The kł cp̓əlk̓ stim̓ Laboratory provides critical information and data on the effectiveness and impact of fisheries management decisions, and the health of the returning sockeye. In the autumn, returning spawners are surveyed for diseases to determine the health of the population. The hatchery sockeye fry are tested in our own laboratory to ensure they are free of viruses before they are released. Additionally, we monitored the size, diet, age, and origin of the juvenile fish and returning spawners in Skaha and Osoyoos lakes. This data has provided critical information on the effectiveness and impact of fisheries management decisions and the health of the sockeye return.

By sampling and testing sockeye populations the fish can tells us a lot. For example:

  • DNA work shows that reintroduction is succeeding with larger numbers of sockeye returning to spawn in Skaha Lake every year.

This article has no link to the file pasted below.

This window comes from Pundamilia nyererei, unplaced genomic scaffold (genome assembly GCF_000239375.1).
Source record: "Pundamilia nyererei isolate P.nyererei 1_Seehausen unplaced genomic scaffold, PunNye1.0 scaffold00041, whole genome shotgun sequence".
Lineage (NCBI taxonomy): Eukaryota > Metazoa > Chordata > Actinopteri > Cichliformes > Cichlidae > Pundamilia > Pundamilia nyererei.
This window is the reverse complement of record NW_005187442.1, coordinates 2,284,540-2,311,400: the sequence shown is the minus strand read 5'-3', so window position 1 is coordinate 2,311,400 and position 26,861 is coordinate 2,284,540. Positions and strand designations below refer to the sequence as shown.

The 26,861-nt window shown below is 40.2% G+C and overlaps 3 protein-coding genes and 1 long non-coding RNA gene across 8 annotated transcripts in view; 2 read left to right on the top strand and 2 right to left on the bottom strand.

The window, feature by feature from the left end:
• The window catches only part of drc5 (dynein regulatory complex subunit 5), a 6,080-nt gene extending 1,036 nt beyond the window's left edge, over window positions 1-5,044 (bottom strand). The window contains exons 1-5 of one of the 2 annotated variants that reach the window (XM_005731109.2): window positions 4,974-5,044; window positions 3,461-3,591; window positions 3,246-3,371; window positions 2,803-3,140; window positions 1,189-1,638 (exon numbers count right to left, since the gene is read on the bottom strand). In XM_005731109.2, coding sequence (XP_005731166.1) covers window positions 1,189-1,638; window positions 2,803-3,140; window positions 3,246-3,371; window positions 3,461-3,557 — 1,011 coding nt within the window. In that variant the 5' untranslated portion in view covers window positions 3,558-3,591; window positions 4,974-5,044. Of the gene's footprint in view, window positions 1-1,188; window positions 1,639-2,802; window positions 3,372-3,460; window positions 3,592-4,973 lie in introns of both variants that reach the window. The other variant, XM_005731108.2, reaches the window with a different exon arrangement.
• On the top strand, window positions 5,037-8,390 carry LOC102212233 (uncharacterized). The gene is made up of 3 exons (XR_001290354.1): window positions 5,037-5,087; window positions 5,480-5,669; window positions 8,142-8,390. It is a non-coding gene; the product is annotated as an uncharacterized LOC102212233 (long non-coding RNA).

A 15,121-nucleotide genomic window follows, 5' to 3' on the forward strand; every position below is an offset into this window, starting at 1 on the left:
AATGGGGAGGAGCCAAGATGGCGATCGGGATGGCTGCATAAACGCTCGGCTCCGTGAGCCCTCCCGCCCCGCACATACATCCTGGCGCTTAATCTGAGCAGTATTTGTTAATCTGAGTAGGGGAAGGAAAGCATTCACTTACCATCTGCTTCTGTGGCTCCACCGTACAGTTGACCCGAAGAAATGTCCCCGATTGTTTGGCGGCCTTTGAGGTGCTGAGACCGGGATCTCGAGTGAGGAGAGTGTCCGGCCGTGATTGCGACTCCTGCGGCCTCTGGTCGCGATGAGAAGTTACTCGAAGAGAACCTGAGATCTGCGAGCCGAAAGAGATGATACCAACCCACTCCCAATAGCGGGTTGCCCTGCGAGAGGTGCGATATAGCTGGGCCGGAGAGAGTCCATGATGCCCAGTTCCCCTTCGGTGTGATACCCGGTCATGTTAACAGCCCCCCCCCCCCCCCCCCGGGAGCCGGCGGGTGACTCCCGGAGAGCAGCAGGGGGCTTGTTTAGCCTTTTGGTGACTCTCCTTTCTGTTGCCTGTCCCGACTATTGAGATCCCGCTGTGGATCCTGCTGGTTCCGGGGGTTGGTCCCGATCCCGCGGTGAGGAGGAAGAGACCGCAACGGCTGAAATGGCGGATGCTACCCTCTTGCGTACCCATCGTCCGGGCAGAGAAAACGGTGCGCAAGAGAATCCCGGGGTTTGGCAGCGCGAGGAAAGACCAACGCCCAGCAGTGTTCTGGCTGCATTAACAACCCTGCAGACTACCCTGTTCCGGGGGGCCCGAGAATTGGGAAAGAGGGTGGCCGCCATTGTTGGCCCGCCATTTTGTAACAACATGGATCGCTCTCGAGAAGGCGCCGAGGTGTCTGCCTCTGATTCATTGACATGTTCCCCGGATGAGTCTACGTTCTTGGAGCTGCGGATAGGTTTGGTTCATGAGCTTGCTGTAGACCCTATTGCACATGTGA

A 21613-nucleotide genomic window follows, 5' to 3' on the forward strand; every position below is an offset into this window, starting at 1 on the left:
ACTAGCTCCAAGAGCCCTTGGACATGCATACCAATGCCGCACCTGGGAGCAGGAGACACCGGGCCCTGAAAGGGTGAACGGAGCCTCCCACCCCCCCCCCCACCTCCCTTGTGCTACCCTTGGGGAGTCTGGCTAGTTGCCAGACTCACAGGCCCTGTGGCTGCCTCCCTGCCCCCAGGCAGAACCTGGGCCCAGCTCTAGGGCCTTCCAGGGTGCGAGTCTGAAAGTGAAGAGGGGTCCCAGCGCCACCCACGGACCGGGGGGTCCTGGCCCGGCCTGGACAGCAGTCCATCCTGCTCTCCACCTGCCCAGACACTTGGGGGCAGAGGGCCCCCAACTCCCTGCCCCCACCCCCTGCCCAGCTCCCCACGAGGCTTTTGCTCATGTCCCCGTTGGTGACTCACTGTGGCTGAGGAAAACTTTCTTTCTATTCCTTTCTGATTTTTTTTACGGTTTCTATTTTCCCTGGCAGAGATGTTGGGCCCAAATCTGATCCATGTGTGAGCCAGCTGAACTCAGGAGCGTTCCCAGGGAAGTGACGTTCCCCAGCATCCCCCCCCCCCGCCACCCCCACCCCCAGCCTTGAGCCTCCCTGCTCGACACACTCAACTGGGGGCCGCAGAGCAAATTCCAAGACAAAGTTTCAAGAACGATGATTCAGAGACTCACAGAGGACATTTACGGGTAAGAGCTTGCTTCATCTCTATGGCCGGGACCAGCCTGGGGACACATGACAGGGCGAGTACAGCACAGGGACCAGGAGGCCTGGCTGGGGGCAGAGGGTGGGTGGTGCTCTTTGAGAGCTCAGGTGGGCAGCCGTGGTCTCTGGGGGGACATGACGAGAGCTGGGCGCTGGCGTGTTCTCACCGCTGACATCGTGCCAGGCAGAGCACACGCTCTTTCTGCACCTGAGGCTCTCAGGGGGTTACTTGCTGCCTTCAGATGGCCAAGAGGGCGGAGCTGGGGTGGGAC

• Sockeye hatchery fry are free from IHN virus prior to release.
  • Disease prevalence in returning spawners varies year on year.
  • Okanagan sockeye exhibit a four year population cycle.
  • There are more non-hatchery fish in Skaha Lake than hatchery fish.
  • Average length of smolts leaving Skaha Lake is larger than those from Osoyoos Lake.

The laboratory has expertise in sampling fish, aging from scales and otoliths for a wide range of species, thermal mark checking, macroinvertebrate sorting, stomach contents analysis, water chemistry, and virology including cell culture.